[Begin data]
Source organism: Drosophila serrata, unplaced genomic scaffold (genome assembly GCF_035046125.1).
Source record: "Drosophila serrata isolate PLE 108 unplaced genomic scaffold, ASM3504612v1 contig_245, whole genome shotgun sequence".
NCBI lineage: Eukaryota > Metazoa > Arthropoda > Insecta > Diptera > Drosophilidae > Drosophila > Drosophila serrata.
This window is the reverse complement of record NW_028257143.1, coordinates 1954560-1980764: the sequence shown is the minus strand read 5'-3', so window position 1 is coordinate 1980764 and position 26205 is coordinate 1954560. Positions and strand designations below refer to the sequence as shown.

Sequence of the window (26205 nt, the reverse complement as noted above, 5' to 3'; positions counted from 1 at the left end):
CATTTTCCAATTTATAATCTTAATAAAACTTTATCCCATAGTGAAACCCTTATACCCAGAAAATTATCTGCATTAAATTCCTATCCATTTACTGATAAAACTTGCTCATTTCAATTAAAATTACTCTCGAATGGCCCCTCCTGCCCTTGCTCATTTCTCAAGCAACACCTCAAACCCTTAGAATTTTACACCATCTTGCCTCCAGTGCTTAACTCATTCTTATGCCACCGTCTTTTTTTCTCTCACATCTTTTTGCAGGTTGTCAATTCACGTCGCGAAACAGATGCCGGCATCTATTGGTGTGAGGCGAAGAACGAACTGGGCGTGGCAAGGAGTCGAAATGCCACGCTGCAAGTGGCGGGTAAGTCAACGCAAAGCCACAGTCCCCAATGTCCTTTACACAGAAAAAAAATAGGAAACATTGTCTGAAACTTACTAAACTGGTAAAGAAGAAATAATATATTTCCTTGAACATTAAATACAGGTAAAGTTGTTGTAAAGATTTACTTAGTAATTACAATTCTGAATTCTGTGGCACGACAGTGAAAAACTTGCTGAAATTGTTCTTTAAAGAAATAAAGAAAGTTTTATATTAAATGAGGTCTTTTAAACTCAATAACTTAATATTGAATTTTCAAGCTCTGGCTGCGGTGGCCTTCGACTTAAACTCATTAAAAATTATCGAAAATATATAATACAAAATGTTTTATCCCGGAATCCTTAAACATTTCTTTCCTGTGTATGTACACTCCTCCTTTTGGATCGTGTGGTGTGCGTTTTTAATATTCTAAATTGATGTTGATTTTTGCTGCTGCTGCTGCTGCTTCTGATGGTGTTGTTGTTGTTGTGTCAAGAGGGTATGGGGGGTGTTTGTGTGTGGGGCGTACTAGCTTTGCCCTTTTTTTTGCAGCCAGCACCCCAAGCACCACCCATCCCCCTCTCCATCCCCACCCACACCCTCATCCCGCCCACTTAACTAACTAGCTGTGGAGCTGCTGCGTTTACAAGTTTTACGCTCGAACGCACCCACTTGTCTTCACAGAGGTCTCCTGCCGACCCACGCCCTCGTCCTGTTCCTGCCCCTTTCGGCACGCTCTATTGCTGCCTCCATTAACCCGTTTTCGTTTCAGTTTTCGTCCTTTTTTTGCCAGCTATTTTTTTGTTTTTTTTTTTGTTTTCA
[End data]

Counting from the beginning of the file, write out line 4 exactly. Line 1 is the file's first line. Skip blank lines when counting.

This window is the reverse complement of record NW_028257143.1, coordinates 1954560-1980764: the sequence shown is the minus strand read 5'-3', so window position 1 is coordinate 1980764 and position 26205 is coordinate 1954560. Positions and strand designations below refer to the sequence as shown.